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More young people are considering a career in engineering

17 February 2014

A BIS-commissioned survey has found that the number of 11 to 14 year olds thinking about working in engineering has jumped by 6 percent.

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Significantly, the survey showed a 6 percent rise in the number of girls saying they would consider an engineering career, an industry that acknowledges the need to recruit more women. More parents (a rise of 4 percent) also said they would encourage their children to become engineers.

The increases followed Tomorrow’s Engineers Week, which ran from 4 to 8 November 2013, when government, employers and educators came together to enthuse young people, particularly girls, about the rewarding careers on offer in engineering.

Government and industry launched Tomorrow’s Engineers Week following the Perkins Review of Engineering Skills which focused on the need to shore up the pipeline of skills throughout the whole engineering sector.

Professor John Perkins found the challenges start when pupils are still at school and choose subjects following GCSEs. Engineers must have a strong foundation in maths and science, especially physics but the number of young people choosing these subjects post-16 is relatively low, especially among women.

The government says it is addressing this problem through a redesign of the curriculum and teacher development.

Universities are urged to do more to retain women in scientific careers in a report published earlier this month. The House of Commons’ Science and Technology Committee Report on Women in Scientific Careers makes recommendations to attract and retain more female STEM (Science, Technology, Engineering and Maths) academics.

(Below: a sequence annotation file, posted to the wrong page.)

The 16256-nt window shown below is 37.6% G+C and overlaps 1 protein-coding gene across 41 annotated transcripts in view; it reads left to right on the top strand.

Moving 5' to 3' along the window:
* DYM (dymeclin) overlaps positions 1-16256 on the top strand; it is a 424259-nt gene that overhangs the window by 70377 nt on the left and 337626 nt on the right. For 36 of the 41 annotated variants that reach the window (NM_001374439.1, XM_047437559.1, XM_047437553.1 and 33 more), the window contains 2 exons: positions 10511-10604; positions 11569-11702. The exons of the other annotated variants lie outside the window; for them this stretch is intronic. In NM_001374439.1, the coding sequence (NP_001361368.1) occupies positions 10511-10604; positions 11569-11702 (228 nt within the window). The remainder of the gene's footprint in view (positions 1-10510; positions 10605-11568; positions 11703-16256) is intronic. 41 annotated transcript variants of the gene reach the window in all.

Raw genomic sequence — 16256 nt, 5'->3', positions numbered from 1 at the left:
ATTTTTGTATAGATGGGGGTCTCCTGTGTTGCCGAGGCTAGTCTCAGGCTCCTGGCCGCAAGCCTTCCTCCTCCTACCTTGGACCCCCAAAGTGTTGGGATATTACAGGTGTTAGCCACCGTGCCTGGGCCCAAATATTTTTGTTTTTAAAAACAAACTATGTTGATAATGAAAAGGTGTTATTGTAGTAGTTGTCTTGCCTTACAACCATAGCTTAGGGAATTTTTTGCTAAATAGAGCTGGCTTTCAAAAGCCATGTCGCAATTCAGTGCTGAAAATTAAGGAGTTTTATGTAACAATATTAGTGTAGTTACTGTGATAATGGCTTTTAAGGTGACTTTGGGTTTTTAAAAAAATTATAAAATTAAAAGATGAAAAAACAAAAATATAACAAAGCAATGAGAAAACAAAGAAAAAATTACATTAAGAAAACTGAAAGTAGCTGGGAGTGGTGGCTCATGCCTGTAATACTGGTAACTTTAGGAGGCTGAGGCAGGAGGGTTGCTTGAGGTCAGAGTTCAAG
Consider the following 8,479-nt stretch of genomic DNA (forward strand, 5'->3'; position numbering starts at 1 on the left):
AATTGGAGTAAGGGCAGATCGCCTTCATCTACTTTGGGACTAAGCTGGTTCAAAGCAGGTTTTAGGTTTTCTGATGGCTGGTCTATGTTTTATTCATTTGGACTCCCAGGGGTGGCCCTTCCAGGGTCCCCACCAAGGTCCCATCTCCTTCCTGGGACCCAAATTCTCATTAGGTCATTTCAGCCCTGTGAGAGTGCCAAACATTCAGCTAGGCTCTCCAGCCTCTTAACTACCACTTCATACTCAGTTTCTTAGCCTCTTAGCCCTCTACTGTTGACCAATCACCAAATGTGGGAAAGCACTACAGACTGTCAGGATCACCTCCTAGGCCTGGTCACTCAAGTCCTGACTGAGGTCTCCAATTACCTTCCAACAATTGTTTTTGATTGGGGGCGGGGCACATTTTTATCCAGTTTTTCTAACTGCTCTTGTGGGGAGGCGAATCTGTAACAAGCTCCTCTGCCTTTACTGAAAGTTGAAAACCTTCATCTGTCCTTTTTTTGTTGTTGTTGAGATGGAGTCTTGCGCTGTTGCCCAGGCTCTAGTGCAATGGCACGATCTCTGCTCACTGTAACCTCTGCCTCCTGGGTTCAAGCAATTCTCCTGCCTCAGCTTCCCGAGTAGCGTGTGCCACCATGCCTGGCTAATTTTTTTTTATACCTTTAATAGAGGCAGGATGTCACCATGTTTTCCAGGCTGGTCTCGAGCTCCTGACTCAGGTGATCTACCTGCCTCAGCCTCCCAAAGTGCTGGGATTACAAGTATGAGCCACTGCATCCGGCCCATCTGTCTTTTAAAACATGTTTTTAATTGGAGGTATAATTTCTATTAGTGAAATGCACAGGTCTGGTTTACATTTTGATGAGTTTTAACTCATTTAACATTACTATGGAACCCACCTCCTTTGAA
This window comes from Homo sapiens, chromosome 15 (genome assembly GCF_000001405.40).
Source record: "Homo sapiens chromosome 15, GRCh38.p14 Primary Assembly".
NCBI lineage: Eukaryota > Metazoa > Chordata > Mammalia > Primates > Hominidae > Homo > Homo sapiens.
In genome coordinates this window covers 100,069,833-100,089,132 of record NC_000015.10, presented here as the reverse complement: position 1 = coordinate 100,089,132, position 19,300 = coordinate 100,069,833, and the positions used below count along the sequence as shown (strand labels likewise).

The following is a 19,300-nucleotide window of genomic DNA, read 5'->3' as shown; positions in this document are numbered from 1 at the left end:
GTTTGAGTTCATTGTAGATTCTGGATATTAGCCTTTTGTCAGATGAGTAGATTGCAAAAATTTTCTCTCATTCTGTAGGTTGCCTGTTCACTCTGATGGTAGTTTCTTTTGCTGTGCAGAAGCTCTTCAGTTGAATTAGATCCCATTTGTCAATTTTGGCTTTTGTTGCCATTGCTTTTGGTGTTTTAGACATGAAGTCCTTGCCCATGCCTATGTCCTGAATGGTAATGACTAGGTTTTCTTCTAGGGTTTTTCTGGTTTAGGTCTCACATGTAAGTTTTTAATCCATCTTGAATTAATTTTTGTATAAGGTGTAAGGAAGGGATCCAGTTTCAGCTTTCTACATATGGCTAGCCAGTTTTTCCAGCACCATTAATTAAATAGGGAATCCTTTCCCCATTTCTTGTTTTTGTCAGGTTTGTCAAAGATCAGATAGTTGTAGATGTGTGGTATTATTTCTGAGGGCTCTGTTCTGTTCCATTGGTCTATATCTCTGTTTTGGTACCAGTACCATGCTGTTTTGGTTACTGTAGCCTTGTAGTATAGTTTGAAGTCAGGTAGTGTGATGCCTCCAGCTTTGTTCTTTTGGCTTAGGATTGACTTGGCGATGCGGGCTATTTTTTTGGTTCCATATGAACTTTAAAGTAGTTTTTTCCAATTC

The UK needs to recruit hundreds of thousands of engineers over the next few years, which will require talented engineering academics both to equip these engineers with the right skills but also to conduct important research and development activities. The quota of women engineers and women engineering academics remains alarmingly low.

Institution of Engineering and Technology (IET) director, Michelle Richmond, said the report highlights the gulf between senior female professors and their male counterparts. "Figures from Engineering UK show that Engineering and Technology has the worst gender diversity of all disciplines with just 17.2 percent of female academics – a truly shocking statistic," she says. “It is important to support women throughout academic life and both employers and institutions can play a key role in this.

“Confidence and recognition are also key motivators for women, which is why the IET highlights the achievements of women in engineering through its popular Young Women Engineer of the Year Awards and IET Women’s Network events and workshops to develop skills.

“Academia must be proactive too, especially in marketing their jobs to women. The best practice employers show creative ways of reaching out to women in terms of job adverts and flexible working patterns, and the results have been very positive but much more needs to be done to reverse this huge gender disparity.”


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